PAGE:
Yet again, the government is trying to conjure up a dormant workforce from the sickbeds of the chronically and mentally ill. The Covid-19 pandemic led to an era of high job vacancies and record levels of people out of work because of long-term sickness. “Economic inactivity” – the measure of those of working age who are neither in nor seeking work – fast became a political preoccupation.
This quickly reached No 10 and the Treasury. The Spectator, in particular, has repeatedly highlighted figures showing five million people on out-of-work benefits. Its former political editor, James Forsyth, left the magazine last December to become Rishi Sunak’s political secretary. The conviction – that the potential to up-staff our economy lay in a population of people who were too ill or otherwise unable to work – stuck. And so has the myth of the “sick army”.
Economic inactivity is a problem, and needs attention. Being ill for a long time is miserable; being off work makes you poorer. The number out of work due to long-term sickness or disability reached a record 2.6 million in July 2023 – a similar number to those now claiming incapacity benefits. It’s a symptom of something going gravely wrong in British society.
But Jeremy Hunt’s Autumn Statement takes the sick army theory to its limit.
In a series of benefit reforms mainly focused on the unwell, disabled and long-term unemployed, the Chancellor today (22 November) announced that if a regular claimant fails to engage in a toughened work search process for six months, they will lose their benefits, free prescriptions, dentistry and access to legal aid. (Those who fail to find a job after 18 months will be forced to undertake a “mandatory work placement to increase their skills and improve their employability”.)
Under tighter work capability assessments, the tests that decide whether and how much work a sick or disabled claimant is fit to do, hundreds of thousands of these claimants will receive £390 less a month and receive benefits on the condition that they participate in work-related activity (like courses preparing for work).
There are two reasons this risks destitution for people who are subject to either change. First, the state of the NHS and social care. The NHS waiting list stands at 7.8 million; the average median waiting time for treatment is 14.5 weeks and only 58 per cent are being treated within 18 weeks. This will make six months of job-seeking pretty painful for those who haven’t managed to see a doctor yet.
And social care – care in the community and care-home places – isn’t just stretched for elderly people. Because of the rising disability rate among adults, ten times more people of working age are now requesting social-care support than receiving it. Again, without this help, you are less likely to reach a fit state to prepare for work.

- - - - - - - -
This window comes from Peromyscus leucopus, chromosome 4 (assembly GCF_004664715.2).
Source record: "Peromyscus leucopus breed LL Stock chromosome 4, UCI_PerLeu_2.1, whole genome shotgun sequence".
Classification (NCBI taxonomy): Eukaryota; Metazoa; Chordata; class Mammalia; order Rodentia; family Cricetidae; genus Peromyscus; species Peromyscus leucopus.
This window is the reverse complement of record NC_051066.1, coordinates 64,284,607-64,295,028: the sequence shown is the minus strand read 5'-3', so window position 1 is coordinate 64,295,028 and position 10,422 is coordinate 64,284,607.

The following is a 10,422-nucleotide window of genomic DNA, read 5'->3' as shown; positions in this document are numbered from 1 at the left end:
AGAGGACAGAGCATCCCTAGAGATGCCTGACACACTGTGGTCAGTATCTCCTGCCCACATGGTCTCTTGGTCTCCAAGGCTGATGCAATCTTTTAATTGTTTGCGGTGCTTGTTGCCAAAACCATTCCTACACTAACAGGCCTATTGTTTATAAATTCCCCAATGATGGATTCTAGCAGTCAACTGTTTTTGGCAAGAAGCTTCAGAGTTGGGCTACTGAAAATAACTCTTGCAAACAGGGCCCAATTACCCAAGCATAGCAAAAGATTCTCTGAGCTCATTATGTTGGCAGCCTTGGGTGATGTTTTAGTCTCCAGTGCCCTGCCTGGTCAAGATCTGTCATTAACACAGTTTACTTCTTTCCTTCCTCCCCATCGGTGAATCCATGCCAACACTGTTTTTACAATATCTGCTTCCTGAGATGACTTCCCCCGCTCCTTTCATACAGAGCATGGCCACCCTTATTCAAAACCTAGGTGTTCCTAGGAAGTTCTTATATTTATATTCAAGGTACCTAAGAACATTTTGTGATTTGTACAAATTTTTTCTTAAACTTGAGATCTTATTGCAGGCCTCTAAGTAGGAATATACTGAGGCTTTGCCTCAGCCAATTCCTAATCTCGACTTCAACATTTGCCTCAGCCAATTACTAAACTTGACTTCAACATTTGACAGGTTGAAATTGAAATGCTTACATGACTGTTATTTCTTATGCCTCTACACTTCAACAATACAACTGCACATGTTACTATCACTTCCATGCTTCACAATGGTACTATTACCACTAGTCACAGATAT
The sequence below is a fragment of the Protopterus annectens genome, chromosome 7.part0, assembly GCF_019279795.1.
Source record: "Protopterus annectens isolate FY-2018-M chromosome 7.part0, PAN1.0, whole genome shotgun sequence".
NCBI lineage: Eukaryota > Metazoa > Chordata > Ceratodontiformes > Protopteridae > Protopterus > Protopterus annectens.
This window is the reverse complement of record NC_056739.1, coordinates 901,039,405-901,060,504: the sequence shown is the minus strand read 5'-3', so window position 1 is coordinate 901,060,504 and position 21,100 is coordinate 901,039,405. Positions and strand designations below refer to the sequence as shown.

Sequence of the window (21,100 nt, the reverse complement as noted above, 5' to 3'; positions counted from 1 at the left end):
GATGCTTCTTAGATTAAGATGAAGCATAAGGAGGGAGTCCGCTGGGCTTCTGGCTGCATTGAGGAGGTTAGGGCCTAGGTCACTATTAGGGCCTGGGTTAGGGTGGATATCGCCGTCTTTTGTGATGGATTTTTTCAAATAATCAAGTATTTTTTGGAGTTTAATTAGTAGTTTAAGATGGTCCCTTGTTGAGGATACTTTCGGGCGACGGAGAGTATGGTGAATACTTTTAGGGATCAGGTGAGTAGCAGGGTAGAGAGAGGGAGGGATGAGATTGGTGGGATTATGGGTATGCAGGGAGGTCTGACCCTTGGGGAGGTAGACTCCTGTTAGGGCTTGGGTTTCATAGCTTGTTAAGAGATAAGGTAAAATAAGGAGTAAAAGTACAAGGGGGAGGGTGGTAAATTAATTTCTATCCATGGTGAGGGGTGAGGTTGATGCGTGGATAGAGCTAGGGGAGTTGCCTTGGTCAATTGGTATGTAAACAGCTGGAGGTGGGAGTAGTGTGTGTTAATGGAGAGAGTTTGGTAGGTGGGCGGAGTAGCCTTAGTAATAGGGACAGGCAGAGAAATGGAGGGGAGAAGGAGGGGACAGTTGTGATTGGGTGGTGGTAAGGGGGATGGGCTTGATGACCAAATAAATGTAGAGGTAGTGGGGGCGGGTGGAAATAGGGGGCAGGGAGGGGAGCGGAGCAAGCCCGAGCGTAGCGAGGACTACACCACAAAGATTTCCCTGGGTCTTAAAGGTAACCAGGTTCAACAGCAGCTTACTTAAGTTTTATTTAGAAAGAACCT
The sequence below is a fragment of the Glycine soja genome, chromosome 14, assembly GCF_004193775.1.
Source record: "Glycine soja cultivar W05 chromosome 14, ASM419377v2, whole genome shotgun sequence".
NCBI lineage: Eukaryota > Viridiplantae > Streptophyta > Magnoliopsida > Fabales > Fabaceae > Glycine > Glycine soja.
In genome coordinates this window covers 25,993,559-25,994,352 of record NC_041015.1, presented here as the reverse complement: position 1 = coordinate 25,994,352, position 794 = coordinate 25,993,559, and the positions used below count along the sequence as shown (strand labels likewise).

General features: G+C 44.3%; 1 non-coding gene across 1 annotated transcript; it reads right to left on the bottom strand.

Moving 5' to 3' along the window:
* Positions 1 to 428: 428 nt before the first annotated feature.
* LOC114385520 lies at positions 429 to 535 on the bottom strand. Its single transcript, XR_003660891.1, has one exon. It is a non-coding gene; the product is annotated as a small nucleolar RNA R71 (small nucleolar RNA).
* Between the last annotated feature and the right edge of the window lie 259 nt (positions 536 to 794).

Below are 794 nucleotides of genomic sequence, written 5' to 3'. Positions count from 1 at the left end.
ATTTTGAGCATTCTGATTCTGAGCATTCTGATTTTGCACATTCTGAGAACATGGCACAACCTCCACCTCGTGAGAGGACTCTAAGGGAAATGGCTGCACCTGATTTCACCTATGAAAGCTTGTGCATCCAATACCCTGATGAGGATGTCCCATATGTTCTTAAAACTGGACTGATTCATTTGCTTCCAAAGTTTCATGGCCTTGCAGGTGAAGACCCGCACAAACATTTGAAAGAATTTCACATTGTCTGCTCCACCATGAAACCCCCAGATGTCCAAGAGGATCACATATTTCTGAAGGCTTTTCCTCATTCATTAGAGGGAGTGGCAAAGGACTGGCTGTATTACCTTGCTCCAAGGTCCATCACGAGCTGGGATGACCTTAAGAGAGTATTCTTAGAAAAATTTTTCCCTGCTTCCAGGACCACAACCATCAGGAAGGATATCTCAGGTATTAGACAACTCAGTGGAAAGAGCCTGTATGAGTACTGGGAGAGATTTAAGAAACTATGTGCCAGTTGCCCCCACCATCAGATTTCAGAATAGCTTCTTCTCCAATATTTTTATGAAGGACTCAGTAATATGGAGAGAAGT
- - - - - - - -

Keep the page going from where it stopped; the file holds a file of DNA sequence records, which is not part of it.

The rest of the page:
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Then there is the fact restricting people’s benefits – when they have already been subject to caps and freezes over the past 13 years – is not conducive to work. It leaves people with less of what they need to search for and hold down a job: childcare, fuel, food, emotional resilience and financial security. After 13 years of Conservative governments introducing more and more conditionality, cuts and sanctions into the welfare system, we still have record numbers of long-term sick.
“I’ve always worked and I didn’t want to come out of work. But [benefit reductions] will just make things so difficult,” said Shirley Rigby, 66, a former admin assistant from Ellesmere Port, Cheshire who was made redundant in February and recently diagnosed with autism spectrum disorder. “It’s a question of: do I put petrol in the car, or do I walk it?” Even when she was working in a school office, she had to claim Universal Credit and use her local food bank (it was the Trussell Trust that put us in touch).
“The added stress and worry is not going to help me. In fact, it’s a huge risk to my health,” said Kim*, 39, from north Wales, who is disabled through early-onset osteoarthritis and a mother of four sons. “What would actually help is to be able to heat our homes and eat without the risk of falling further into poverty. I’ve just watched a bunch of rich people smiling, nodding and cheering as they threaten to take money away from some of the most vulnerable of us.”
While there was relief among anti-poverty charities and claimants alike that benefits will rise in line with September’s 6.7 per cent inflation rate (the government had threatened to use October’s lower figure), the cost-of-living crisis is still a reality for millions this winter – particularly those too ill to work.
“He [Jeremy Hunt] is still not helping with bill and food increases: winter’s going to be devastating – we can’t afford to use the heating or put the lights on, and we’re constantly having to think about what food we can afford to buy to keep healthy,” said Brian*, 54, from south-west London, a single father to a 17-year-old daughter and who is off work with long-term mental and physical health conditions. He relies on child benefit and employment support allowance.
“Threatening to take away benefits will only put more pressure on. If I can’t afford prescriptions or the dentist then it’s going to affect my health in other ways.”
It is hard to see Jeremy Hunt’s longed-for sick army rising up and entering work. What is more likely is further destitution – and more complex cases down the line for the ragged NHS and social care system.
*First names only used on request. These interviewees were contacted through the Changing Realities project.
This article was updated on 23 November to clarify the impact of work capability assessment reforms.